Success overkill: Unusual lessons for businesses

Kodak invented the digital camera, but it couldn’t beat the digital revolution
“Last mover advantage” may be the only way to reach the top.
We are inundated with advice on success – what it looks like, and how you get there. Famous quotations applied to business range from the frank (“if you’re going through hell, keep going,” said Winston Churchill) to the fanciful (“all our dreams can come true if we have the courage to pursue them,” according to Walt Disney). But not all advice on being successful follows a conventional narrative. Here are two slightly surprising takes from the experts.

TOO MUCH OF A GOOD THING?

It is perfectly possible to have success burnout – and many companies do. Milorad Ajder, the head of Ipsos Mori’s Reputation Centre, recently explained in City A.M. how continued success can in fact breed failure. Often, big companies turn what works well into processes, those processes become routine, and that routine becomes inertia. This can be their downfall, he says. Research by McKinsey in 2012 showed quite how important dynamism can be. It demonstrated the strong relationship between inertia in how companies allocated capital and shareholder returns. Following 1,600 firms over 15 years, it found that those that reallocated resources most frequently produced annual shareholder returns that were, on average, 30 per cent higher.
Highly-successful companies that go bust often present a similar narrative. Kodak is a good example. The digital age crushed the firm, even though it was a Kodak engineer who invented the first digital camera – way back in 1975. The trouble was that Kodak’s leadership team wasn’t prepared to kill film. Inevitably, competitors like Fuji, which were embracing digital, started chipping away at its market dominance. By 2012, Kodak had filed for bankruptcy.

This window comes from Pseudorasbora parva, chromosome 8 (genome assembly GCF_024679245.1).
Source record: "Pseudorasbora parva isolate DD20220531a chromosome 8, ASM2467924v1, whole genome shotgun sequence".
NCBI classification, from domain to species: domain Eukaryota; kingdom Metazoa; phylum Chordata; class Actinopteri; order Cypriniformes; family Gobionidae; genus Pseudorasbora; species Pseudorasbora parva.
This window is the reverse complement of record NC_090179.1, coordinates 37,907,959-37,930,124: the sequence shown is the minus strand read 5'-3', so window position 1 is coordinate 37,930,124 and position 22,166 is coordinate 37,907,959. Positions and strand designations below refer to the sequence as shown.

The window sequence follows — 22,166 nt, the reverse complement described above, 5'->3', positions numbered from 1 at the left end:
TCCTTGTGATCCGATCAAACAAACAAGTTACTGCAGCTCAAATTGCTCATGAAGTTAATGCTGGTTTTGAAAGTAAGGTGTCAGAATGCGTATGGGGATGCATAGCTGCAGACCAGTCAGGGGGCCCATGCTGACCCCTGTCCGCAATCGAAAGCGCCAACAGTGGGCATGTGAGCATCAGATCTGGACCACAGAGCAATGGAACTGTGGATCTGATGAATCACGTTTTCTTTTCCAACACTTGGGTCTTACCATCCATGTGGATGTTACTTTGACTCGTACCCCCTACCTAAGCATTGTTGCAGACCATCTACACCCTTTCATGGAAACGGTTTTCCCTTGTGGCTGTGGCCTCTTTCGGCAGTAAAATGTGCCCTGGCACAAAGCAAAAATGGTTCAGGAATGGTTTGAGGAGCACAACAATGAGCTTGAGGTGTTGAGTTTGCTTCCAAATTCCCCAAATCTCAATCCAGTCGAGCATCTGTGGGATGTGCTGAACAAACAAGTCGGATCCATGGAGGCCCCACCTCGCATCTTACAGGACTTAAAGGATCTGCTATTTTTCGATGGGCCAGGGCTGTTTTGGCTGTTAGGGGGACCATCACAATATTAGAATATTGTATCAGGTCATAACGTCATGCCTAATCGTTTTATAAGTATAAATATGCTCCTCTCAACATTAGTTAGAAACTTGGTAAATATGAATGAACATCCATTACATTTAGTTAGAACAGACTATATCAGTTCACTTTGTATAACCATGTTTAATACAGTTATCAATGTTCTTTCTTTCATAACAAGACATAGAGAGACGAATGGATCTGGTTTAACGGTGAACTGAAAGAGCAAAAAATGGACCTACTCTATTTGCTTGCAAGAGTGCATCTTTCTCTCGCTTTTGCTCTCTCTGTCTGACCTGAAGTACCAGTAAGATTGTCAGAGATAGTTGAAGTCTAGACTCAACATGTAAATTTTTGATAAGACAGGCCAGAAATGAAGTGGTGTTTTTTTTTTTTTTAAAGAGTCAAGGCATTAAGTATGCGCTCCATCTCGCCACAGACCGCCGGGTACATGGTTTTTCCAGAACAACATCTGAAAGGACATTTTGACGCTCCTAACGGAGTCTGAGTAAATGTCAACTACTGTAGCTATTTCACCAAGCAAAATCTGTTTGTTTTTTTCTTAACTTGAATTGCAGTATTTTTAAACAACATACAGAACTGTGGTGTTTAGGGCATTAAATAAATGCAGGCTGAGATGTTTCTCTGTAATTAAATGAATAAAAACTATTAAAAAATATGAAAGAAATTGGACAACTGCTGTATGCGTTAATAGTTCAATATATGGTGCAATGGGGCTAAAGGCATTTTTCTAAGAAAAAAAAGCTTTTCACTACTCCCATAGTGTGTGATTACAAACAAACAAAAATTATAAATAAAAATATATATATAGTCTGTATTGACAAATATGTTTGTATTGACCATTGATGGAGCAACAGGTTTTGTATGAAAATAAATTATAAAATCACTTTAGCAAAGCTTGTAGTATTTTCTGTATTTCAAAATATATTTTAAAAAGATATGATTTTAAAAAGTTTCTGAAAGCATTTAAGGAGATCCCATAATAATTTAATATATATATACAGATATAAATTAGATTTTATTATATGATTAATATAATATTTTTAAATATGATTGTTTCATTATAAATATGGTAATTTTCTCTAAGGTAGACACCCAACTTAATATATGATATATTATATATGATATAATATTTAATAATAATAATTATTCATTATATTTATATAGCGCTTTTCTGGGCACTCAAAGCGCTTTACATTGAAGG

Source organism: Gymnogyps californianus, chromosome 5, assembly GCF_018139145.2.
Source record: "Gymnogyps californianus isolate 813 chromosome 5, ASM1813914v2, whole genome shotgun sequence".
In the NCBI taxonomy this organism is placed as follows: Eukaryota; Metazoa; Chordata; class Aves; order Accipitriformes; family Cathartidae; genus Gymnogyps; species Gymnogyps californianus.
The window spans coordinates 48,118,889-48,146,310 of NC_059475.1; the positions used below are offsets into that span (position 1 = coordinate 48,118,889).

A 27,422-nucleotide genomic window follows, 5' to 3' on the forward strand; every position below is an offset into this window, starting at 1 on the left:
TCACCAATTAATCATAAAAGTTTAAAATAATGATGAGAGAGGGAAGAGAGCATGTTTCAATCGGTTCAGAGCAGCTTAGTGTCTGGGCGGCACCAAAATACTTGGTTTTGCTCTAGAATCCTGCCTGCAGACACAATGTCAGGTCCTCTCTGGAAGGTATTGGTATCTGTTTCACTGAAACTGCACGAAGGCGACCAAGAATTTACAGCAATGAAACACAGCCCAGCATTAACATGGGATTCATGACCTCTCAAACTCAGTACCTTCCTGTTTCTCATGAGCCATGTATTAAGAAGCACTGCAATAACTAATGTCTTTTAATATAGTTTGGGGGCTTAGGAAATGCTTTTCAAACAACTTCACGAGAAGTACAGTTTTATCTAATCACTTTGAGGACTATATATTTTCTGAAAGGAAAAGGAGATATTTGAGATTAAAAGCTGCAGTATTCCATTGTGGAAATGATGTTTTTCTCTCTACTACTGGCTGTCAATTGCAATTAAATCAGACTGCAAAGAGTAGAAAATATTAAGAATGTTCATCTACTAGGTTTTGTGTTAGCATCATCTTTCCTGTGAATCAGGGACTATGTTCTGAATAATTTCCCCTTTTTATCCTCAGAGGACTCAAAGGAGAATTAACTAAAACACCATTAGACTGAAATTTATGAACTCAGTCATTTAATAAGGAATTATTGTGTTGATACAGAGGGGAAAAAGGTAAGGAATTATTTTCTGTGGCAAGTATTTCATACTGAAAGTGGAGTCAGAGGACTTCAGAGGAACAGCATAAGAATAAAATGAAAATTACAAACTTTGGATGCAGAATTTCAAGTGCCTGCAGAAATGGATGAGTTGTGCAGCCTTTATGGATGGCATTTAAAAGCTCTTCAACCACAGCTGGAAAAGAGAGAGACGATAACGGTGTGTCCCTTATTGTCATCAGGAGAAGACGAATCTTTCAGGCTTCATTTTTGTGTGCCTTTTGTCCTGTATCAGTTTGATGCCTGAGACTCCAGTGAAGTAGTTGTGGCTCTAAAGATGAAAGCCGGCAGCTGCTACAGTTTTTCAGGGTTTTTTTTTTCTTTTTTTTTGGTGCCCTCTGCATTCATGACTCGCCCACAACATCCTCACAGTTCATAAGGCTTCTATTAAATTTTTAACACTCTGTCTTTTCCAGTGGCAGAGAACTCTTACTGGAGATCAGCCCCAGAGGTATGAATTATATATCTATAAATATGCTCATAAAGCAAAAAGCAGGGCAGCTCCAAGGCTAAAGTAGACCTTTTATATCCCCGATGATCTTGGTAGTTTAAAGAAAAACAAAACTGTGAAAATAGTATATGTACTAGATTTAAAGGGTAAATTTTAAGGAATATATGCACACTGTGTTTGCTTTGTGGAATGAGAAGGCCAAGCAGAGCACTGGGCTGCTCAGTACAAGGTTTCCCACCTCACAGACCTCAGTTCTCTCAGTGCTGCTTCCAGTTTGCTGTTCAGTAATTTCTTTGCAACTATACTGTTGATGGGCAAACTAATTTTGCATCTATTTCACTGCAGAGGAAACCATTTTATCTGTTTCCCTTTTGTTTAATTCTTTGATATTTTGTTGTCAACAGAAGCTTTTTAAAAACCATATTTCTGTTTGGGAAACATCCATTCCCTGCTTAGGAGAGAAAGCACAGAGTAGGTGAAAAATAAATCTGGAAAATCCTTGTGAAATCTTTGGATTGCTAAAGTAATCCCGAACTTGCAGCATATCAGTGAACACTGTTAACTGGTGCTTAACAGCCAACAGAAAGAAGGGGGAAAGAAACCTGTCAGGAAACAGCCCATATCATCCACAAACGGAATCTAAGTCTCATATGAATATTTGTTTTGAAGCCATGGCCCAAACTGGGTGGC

A sobering lesson is given by Silicon Valley entrepreneur Eric Ries, who says he gives large firms the same advice he gives startups: “why should [your] big company innovate? Because your company will die otherwise. Anybody can rent the means of production... which means nobody is safe,” he told McKinsey.

COMPETITION DOESN’T BREED SUCCESS

But if you’re setting up a company, innovating to gain a competitive edge won’t cut it. That’s according to PayPal’s Peter Thiel. The contrarian billionaire has some surprising advice for would-be entrepreneurs, because he believes that, to really become successful, you need to avoid competition altogether. In his new book Zero to One, he advises that any early business should aim “to be the last mover”. Playing on the idea of first mover advantage, he says that real business success will only come if you can clinch the final development of a particular innovation. “Make the last great development in a specific market and enjoy years or even decades of monopoly profits.” The same, he says, is true in work and life.
Thiel also says that, if you’re very competitive, you get good at succeeding against others – but it’ll always come at a cost. The US-rated Chess Master explained to entrepreneur Tim Ferriss that “if you’re a competitive chess player, you might get very good at chess but neglect to develop other things, because you’re focused on beating your competitors rather than on doing something that’s important or valuable.”

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